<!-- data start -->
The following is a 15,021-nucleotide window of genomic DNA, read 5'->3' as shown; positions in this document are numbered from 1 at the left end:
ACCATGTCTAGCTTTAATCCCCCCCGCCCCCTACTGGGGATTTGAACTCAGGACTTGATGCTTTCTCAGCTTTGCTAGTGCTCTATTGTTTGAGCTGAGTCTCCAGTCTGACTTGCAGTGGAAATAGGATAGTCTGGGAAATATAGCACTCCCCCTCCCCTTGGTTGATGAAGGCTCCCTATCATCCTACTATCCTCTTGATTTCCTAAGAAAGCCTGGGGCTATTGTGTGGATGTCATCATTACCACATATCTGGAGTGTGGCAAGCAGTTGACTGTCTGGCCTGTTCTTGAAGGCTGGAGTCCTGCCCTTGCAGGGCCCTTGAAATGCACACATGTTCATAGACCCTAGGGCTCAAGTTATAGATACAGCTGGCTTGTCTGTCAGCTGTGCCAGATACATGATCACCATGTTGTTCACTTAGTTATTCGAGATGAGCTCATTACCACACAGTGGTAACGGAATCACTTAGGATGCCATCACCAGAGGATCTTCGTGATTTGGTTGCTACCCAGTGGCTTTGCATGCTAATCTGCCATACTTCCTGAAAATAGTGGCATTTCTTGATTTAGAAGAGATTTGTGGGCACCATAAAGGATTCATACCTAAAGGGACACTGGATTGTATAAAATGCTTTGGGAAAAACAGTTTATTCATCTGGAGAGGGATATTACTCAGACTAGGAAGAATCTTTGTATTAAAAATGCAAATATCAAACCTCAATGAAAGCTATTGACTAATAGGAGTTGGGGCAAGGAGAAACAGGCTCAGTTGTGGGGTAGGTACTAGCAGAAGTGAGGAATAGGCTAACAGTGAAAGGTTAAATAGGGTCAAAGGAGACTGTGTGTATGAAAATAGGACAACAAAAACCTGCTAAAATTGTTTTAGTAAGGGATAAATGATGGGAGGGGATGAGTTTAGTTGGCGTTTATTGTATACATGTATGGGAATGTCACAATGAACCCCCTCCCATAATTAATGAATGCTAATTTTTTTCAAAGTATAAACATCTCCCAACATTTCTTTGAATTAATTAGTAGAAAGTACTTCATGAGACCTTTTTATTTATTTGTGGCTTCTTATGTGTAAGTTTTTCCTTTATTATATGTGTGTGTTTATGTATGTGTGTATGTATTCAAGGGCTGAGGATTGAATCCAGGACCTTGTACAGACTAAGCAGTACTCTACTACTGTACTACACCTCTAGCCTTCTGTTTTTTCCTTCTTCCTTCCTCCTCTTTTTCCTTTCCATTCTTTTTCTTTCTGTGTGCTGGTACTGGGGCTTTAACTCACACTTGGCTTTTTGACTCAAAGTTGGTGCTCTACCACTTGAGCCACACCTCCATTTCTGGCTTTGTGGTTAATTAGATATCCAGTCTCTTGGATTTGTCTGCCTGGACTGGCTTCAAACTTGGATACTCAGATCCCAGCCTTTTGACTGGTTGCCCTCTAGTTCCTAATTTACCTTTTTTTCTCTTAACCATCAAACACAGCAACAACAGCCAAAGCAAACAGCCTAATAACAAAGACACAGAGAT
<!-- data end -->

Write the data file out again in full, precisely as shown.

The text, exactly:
The following is a 15,021-nucleotide window of genomic DNA, read 5'->3' as shown; positions in this document are numbered from 1 at the left end:
ACCATGTCTAGCTTTAATCCCCCCCGCCCCCTACTGGGGATTTGAACTCAGGACTTGATGCTTTCTCAGCTTTGCTAGTGCTCTATTGTTTGAGCTGAGTCTCCAGTCTGACTTGCAGTGGAAATAGGATAGTCTGGGAAATATAGCACTCCCCCTCCCCTTGGTTGATGAAGGCTCCCTATCATCCTACTATCCTCTTGATTTCCTAAGAAAGCCTGGGGCTATTGTGTGGATGTCATCATTACCACATATCTGGAGTGTGGCAAGCAGTTGACTGTCTGGCCTGTTCTTGAAGGCTGGAGTCCTGCCCTTGCAGGGCCCTTGAAATGCACACATGTTCATAGACCCTAGGGCTCAAGTTATAGATACAGCTGGCTTGTCTGTCAGCTGTGCCAGATACATGATCACCATGTTGTTCACTTAGTTATTCGAGATGAGCTCATTACCACACAGTGGTAACGGAATCACTTAGGATGCCATCACCAGAGGATCTTCGTGATTTGGTTGCTACCCAGTGGCTTTGCATGCTAATCTGCCATACTTCCTGAAAATAGTGGCATTTCTTGATTTAGAAGAGATTTGTGGGCACCATAAAGGATTCATACCTAAAGGGACACTGGATTGTATAAAATGCTTTGGGAAAAACAGTTTATTCATCTGGAGAGGGATATTACTCAGACTAGGAAGAATCTTTGTATTAAAAATGCAAATATCAAACCTCAATGAAAGCTATTGACTAATAGGAGTTGGGGCAAGGAGAAACAGGCTCAGTTGTGGGGTAGGTACTAGCAGAAGTGAGGAATAGGCTAACAGTGAAAGGTTAAATAGGGTCAAAGGAGACTGTGTGTATGAAAATAGGACAACAAAAACCTGCTAAAATTGTTTTAGTAAGGGATAAATGATGGGAGGGGATGAGTTTAGTTGGCGTTTATTGTATACATGTATGGGAATGTCACAATGAACCCCCTCCCATAATTAATGAATGCTAATTTTTTTCAAAGTATAAACATCTCCCAACATTTCTTTGAATTAATTAGTAGAAAGTACTTCATGAGACCTTTTTATTTATTTGTGGCTTCTTATGTGTAAGTTTTTCCTTTATTATATGTGTGTGTTTATGTATGTGTGTATGTATTCAAGGGCTGAGGATTGAATCCAGGACCTTGTACAGACTAAGCAGTACTCTACTACTGTACTACACCTCTAGCCTTCTGTTTTTTCCTTCTTCCTTCCTCCTCTTTTTCCTTTCCATTCTTTTTCTTTCTGTGTGCTGGTACTGGGGCTTTAACTCACACTTGGCTTTTTGACTCAAAGTTGGTGCTCTACCACTTGAGCCACACCTCCATTTCTGGCTTTGTGGTTAATTAGATATCCAGTCTCTTGGATTTGTCTGCCTGGACTGGCTTCAAACTTGGATACTCAGATCCCAGCCTTTTGACTGGTTGCCCTCTAGTTCCTAATTTACCTTTTTTTCTCTTAACCATCAAACACAGCAACAACAGCCAAAGCAAACAGCCTAATAACAAAGACACAGAGAT